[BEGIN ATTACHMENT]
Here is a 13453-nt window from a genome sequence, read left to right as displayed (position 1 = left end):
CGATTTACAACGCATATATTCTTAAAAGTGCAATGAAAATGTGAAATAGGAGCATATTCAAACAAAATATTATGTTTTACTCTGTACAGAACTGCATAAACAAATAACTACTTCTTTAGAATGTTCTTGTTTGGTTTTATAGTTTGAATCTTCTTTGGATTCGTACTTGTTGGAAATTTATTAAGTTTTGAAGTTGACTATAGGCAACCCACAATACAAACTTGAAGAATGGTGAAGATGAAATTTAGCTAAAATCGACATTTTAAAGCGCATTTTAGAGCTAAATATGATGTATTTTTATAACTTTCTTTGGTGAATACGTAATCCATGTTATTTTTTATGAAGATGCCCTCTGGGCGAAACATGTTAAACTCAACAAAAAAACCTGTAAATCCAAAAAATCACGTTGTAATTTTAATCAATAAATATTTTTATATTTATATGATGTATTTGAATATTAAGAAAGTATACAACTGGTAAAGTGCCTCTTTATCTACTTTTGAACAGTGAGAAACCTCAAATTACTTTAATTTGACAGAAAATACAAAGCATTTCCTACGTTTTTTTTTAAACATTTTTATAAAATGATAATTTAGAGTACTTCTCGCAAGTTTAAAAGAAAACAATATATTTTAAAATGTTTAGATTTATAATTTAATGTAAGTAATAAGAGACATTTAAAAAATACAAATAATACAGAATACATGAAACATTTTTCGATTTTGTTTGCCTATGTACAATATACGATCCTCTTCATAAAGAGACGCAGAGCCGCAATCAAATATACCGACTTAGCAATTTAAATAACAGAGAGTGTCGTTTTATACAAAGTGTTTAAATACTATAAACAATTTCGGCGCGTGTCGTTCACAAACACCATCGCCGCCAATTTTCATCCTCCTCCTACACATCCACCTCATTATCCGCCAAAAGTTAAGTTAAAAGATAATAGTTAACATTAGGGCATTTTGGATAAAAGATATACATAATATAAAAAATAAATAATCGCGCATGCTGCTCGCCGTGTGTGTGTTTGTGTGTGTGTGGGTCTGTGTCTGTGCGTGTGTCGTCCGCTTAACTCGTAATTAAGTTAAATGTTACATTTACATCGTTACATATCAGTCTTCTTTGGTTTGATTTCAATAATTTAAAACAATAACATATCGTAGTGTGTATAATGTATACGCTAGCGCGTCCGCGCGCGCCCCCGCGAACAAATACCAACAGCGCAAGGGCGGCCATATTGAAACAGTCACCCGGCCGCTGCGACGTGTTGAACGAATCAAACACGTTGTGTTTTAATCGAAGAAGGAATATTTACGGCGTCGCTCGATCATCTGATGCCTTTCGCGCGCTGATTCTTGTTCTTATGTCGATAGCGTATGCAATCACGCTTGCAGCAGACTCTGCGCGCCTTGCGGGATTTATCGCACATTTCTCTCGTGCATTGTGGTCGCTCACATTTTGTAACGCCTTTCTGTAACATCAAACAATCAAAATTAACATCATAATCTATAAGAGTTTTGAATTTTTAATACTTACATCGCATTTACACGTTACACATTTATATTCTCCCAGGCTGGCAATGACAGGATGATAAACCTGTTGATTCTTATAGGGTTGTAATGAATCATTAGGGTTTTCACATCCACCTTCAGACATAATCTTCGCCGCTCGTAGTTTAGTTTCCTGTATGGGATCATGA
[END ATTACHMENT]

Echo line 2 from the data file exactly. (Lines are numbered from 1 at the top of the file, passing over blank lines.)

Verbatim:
CGATTTACAACGCATATATTCTTAAAAGTGCAATGAAAATGTGAAATAGGAGCATATTCAAACAAAATATTATGTTTTACTCTGTACAGAACTGCATAAACAAATAACTACTTCTTTAGAATGTTCTTGTTTGGTTTTATAGTTTGAATCTTCTTTGGATTCGTACTTGTTGGAAATTTATTAAGTTTTGAAGTTGACTATAGGCAACCCACAATACAAACTTGAAGAATGGTGAAGATGAAATTTAGCTAAAATCGACATTTTAAAGCGCATTTTAGAGCTAAATATGATGTATTTTTATAACTTTCTTTGGTGAATACGTAATCCATGTTATTTTTTATGAAGATGCCCTCTGGGCGAAACATGTTAAACTCAACAAAAAAACCTGTAAATCCAAAAAATCACGTTGTAATTTTAATCAATAAATATTTTTATATTTATATGATGTATTTGAATATTAAGAAAGTATACAACTGGTAAAGTGCCTCTTTATCTACTTTTGAACAGTGAGAAACCTCAAATTACTTTAATTTGACAGAAAATACAAAGCATTTCCTACGTTTTTTTTTAAACATTTTTATAAAATGATAATTTAGAGTACTTCTCGCAAGTTTAAAAGAAAACAATATATTTTAAAATGTTTAGATTTATAATTTAATGTAAGTAATAAGAGACATTTAAAAAATACAAATAATACAGAATACATGAAACATTTTTCGATTTTGTTTGCCTATGTACAATATACGATCCTCTTCATAAAGAGACGCAGAGCCGCAATCAAATATACCGACTTAGCAATTTAAATAACAGAGAGTGTCGTTTTATACAAAGTGTTTAAATACTATAAACAATTTCGGCGCGTGTCGTTCACAAACACCATCGCCGCCAATTTTCATCCTCCTCCTACACATCCACCTCATTATCCGCCAAAAGTTAAGTTAAAAGATAATAGTTAACATTAGGGCATTTTGGATAAAAGATATACATAATATAAAAAATAAATAATCGCGCATGCTGCTCGCCGTGTGTGTGTTTGTGTGTGTGTGGGTCTGTGTCTGTGCGTGTGTCGTCCGCTTAACTCGTAATTAAGTTAAATGTTACATTTACATCGTTACATATCAGTCTTCTTTGGTTTGATTTCAATAATTTAAAACAATAACATATCGTAGTGTGTATAATGTATACGCTAGCGCGTCCGCGCGCGCCCCCGCGAACAAATACCAACAGCGCAAGGGCGGCCATATTGAAACAGTCACCCGGCCGCTGCGACGTGTTGAACGAATCAAACACGTTGTGTTTTAATCGAAGAAGGAATATTTACGGCGTCGCTCGATCATCTGATGCCTTTCGCGCGCTGATTCTTGTTCTTATGTCGATAGCGTATGCAATCACGCTTGCAGCAGACTCTGCGCGCCTTGCGGGATTTATCGCACATTTCTCTCGTGCATTGTGGTCGCTCACATTTTGTAACGCCTTTCTGTAACATCAAACAATCAAAATTAACATCATAATCTATAAGAGTTTTGAATTTTTAATACTTACATCGCATTTACACGTTACACATTTATATTCTCCCAGGCTGGCAATGACAGGATGATAAACCTGTTGATTCTTATAGGGTTGTAATGAATCATTAGGGTTTTCACATCCACCTTCAGACATAATCTTCGCCGCTCGTAGTTTAGTTTCCTGTATGGGATCATGA